Upon or even before separation, parents should reach agreements regarding future parenting arrangements.

Usually, a shared parenting arrangement is in the best interests of the child.

With respect to parenting time and parenting responsibilities (also referred to as “custody, guardianship and access”), our two Acts are almost identical.

Section 16(8) of the Divorce Act states that the court “shall take into consideration only the best interests of the child of the marriage as determined by reference to conditions, means, needs and other circumstances of the child”.

Section 37(2) of the FLA lists in detail the specific factors that must be considered: (a) the child’s health and emotional well-being; (b) the child’s views (where appropriate); (c) the relationships the child has with “significant persons”; (d) the history of the child’s care; (e) the child’s need for stability; (f) the ability of each care-giver to exercise his or her responsibilities; (g) the impact of family violence on the child; (h) whether a person responsible for family violence has the ability to care for the child; (i) whether a child’s care-givers are able to cooperate to jointly care for the child; and (j) any civil or criminal proceeding relevant to the child’s safety.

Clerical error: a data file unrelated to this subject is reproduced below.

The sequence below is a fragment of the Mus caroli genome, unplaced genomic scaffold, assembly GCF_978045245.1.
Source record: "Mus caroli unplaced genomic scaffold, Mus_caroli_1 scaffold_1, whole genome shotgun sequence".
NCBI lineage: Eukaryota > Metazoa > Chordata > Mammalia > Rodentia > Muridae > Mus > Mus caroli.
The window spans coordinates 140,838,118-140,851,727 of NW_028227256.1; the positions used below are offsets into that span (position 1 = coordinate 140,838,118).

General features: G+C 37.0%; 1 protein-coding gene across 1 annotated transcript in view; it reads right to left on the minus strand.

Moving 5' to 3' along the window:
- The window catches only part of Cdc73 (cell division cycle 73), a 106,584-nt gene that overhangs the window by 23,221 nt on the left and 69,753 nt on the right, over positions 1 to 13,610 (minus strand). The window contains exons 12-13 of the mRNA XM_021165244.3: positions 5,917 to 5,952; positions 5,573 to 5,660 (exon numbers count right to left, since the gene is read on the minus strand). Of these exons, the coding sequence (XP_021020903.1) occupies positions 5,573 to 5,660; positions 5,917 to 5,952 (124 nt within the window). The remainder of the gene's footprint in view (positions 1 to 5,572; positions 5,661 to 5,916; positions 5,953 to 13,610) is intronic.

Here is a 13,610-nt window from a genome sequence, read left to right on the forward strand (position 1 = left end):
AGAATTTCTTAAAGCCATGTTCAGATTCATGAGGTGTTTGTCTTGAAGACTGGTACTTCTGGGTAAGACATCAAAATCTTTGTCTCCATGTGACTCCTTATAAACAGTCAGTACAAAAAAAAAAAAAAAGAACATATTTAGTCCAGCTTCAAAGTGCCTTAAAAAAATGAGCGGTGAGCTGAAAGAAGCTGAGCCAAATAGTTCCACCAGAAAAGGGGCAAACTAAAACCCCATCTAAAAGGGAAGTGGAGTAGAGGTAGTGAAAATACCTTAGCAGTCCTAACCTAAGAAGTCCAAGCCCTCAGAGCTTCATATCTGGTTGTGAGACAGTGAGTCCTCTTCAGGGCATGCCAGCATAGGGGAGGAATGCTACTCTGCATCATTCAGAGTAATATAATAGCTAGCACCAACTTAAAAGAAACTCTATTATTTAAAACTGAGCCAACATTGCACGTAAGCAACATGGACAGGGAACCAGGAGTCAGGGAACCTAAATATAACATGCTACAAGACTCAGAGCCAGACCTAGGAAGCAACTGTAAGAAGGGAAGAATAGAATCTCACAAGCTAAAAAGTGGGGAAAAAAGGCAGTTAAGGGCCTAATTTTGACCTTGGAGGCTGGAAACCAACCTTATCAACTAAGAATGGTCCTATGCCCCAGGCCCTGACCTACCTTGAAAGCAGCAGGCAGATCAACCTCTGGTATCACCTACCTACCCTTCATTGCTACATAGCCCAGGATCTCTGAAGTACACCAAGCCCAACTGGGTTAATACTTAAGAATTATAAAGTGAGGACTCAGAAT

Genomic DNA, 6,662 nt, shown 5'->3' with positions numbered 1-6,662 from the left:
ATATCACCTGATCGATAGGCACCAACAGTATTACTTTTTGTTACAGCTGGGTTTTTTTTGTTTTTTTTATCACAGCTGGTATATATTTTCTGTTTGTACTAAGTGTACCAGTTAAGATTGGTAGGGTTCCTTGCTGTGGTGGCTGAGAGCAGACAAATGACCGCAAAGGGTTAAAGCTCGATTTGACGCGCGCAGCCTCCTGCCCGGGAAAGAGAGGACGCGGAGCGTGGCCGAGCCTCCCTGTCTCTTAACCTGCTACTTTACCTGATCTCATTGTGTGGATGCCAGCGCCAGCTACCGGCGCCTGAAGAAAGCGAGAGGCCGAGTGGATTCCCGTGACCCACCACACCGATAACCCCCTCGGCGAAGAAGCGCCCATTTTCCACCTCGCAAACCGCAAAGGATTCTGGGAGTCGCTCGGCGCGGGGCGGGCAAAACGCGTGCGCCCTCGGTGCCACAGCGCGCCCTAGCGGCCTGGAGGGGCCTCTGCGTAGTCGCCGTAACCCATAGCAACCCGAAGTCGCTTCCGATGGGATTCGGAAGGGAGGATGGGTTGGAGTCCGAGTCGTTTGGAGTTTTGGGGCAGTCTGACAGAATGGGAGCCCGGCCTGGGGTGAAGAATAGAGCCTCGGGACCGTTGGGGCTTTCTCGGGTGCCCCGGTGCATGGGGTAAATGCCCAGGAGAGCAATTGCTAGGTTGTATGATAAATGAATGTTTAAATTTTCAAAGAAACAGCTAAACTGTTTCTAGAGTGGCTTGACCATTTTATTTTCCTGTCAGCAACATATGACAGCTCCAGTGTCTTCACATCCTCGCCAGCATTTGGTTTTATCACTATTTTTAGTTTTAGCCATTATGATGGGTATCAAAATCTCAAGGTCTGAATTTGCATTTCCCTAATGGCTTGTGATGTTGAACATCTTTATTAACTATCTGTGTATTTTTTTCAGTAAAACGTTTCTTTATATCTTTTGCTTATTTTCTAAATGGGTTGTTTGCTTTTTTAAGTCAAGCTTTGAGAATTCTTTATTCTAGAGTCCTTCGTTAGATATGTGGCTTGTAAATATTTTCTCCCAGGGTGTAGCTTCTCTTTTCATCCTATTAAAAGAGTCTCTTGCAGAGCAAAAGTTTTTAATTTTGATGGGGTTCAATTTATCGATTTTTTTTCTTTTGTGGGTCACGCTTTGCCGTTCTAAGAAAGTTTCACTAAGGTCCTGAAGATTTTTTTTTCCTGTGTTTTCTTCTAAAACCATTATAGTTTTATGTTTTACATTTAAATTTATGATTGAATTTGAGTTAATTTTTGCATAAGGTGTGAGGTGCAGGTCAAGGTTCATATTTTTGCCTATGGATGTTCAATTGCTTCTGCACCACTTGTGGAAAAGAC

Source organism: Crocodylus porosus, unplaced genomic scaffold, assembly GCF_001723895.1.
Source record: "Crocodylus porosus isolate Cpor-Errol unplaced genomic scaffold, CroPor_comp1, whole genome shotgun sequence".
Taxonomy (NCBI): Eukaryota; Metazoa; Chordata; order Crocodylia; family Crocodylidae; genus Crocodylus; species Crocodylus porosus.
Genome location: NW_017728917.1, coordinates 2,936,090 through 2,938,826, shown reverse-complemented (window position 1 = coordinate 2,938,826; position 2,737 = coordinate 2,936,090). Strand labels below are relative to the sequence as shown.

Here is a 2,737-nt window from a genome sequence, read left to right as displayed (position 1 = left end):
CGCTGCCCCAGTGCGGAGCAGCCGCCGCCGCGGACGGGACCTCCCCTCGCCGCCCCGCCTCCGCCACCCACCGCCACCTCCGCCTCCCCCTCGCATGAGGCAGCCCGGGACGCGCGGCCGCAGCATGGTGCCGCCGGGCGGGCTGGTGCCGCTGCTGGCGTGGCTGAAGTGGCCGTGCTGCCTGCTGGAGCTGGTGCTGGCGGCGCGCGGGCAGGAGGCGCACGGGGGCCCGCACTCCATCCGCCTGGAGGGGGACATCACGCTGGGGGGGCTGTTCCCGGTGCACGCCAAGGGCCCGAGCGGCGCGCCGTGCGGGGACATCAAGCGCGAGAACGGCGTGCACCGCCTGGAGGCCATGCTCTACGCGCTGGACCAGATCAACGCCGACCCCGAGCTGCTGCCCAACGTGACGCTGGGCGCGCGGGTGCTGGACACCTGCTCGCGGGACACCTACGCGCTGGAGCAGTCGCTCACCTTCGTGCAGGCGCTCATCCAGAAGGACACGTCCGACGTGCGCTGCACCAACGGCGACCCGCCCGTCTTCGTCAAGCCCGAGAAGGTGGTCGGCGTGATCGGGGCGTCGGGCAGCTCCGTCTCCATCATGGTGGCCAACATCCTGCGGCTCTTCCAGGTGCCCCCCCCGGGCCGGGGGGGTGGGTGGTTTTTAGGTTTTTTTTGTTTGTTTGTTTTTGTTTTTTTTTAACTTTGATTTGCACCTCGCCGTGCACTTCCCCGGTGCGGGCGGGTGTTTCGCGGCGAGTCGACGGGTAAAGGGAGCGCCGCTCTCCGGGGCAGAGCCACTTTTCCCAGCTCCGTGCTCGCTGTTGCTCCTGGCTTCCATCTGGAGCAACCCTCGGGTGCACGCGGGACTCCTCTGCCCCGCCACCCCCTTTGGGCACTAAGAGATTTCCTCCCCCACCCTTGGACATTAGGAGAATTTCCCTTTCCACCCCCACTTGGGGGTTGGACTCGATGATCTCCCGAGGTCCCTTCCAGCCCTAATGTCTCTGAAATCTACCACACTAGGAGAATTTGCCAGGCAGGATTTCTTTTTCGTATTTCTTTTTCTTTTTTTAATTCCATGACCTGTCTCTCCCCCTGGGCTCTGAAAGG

Both Acts stipulate that the court shall not take into consideration the past conduct of any person unless the conduct is relevant to the ability of that person to act as a parent of a child.

The Divorce Act stipulates that the child should have as much contact with each parent as possible insofar as such is consistent with the child’s best interests, and for that purpose consideration is given to the willingness of one parent to facilitate such contact.

If both parents possess the skill and ability to exercise their parental responsibilities properly, the court may easily find that it is in the childs best interest to spend the maximum amount of time with both parents.

The court is generally not happy to hear evidence pertaining only to differences in parenting style or “character flaws” of either parent. In P. (K.D.) v. K. (A.R.), 2011 BCSC 1085, the court emphasized that no parent is perfect and care must be taken not to focus on a parent’s character flaws in a manner which loses sight of the strengths that parent can bring to the challenge of raising children.